In the community, Clara is seen as a receptor of miracles, sort of a spiritual figure that can heal diseases and purify one’s soul, which leads her to be seen as different or rather odd, and her physical state shows a worn-down woman hiding from the life she deserves. No one inquires about her state, showcasing an upsetting aspect of religion: that of sacrifice. For them and her family, it’s perfectly fine that Clara looks so crestfallen and dismayed; she must bear that in exchange for beautiful powers, right? After all, heaven’s blessing will find her in the end… The movie is surprisingly subtle in the religious aspect, although it plays such a vital part in the story and pretty much crafts the outside image of Clara, often leaving her on the edge of anxiety. The spectator is lucky, though, as they are able to see another side of her, and as the narrative goes on, Clara begins to use the religious repression in her favor, to justify her own little protests.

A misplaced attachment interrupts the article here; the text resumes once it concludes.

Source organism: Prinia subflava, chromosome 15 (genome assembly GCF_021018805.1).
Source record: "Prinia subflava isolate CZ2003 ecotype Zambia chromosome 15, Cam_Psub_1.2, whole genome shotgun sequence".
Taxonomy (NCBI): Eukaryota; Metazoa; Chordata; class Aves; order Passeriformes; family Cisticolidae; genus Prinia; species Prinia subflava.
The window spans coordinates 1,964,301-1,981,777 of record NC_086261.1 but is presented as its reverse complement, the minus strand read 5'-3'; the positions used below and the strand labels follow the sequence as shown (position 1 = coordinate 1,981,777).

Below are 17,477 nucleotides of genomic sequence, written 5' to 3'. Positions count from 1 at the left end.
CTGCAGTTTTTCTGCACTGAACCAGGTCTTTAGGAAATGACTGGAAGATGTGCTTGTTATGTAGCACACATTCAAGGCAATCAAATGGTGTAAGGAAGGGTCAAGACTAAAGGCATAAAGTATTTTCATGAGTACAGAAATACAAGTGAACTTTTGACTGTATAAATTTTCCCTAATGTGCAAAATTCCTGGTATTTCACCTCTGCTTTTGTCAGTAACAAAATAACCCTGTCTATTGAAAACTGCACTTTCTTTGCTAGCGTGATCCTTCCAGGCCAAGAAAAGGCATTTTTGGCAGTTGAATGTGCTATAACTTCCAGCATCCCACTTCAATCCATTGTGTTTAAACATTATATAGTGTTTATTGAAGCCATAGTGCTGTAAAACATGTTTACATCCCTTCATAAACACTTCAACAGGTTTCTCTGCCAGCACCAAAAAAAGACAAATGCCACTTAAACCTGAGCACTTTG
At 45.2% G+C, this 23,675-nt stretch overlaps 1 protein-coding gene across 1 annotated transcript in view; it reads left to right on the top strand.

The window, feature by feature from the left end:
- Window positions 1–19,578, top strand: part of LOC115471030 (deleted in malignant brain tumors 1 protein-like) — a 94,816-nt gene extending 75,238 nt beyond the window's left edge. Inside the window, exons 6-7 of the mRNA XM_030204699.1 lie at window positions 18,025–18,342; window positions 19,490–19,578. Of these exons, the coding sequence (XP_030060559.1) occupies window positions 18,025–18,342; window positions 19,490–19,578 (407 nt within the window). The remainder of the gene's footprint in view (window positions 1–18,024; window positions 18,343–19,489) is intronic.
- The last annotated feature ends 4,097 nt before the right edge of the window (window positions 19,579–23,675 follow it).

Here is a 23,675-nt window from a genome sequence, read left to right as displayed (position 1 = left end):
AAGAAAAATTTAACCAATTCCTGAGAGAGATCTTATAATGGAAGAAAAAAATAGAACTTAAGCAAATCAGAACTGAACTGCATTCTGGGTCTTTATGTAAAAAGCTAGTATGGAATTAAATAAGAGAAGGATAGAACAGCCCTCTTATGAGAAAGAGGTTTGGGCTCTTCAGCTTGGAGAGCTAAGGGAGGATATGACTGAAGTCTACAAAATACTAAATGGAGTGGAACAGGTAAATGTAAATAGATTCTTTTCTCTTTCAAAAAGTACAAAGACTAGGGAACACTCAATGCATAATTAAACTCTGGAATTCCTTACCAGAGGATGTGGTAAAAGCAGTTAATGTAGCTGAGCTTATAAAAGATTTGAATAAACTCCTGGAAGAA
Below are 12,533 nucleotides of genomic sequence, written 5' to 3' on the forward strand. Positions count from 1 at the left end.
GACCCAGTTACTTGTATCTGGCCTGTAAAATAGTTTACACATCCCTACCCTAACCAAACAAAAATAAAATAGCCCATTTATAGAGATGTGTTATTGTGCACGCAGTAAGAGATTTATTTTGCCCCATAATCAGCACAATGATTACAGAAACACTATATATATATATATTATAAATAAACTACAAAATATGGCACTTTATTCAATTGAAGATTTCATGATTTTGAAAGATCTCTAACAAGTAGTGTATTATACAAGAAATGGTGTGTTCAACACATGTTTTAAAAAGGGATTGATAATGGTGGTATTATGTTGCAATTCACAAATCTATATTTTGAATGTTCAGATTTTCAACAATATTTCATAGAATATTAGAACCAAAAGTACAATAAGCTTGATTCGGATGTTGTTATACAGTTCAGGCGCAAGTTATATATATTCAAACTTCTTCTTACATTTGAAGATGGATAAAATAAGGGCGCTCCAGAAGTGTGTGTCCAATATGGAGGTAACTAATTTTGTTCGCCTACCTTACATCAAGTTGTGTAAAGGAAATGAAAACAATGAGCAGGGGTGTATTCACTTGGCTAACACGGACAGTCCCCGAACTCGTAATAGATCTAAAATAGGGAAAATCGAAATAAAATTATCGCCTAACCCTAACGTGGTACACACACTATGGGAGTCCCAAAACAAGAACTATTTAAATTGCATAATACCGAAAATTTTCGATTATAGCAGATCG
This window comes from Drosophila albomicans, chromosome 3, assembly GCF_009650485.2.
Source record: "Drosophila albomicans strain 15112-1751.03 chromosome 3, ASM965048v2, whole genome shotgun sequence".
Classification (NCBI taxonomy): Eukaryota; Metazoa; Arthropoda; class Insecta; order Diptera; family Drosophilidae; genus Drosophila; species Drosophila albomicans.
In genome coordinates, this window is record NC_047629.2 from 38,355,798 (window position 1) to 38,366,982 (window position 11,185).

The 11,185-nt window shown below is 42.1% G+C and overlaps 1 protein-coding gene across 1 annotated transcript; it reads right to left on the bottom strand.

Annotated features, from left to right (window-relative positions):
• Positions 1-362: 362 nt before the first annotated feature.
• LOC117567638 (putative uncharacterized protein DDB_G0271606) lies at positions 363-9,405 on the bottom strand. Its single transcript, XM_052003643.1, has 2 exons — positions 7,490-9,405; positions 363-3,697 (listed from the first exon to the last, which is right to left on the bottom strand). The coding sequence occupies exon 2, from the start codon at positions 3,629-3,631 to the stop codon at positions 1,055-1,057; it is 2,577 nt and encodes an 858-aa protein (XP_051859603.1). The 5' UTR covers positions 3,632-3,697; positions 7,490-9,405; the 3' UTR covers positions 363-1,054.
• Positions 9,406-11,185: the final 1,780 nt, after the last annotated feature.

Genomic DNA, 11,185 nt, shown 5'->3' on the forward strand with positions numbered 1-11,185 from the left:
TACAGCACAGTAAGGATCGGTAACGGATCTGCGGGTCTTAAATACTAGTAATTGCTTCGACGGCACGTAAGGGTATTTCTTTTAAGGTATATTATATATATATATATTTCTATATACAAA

I actually appreciate that the movie didn’t invest too much in the religious constraints or the family drama, as it’s really a film about Clara, solely (which refers to her “hidden” name, Sola). Not to say that the commentary on religion and the clash within the family isn’t explored, but Clara Sola is much more concerned with its whereabouts, the senses, and touch.
Talking of senses, the movie finds itself at its best when addressing the sensorial aspects of Clara’s desires, and how her sexual awakening feels like a flower blooming. It often reminded me of Krzysztof Kieślowski’s great film, The Double Life of Veronique, as the cinematography aims to capture what’s substantial, what’s touched and felt physically by the characters. Like when Clara asks a boy if he wants to practice kisses, it’s more than that; she wants to experience her own reaction to touch just like the touch-me-nots, she wants to be touched as she touches, just like the water feels on her skin as she floats in the nearby ponds. It’s vital for Clara’s search for intimacy as she breaks free of nature’s embrace for something more solid. In one scene she blends into the earth as a way to express the need for her object of desire. The awakening of her sexuality becomes more evident the closer she gets to nature.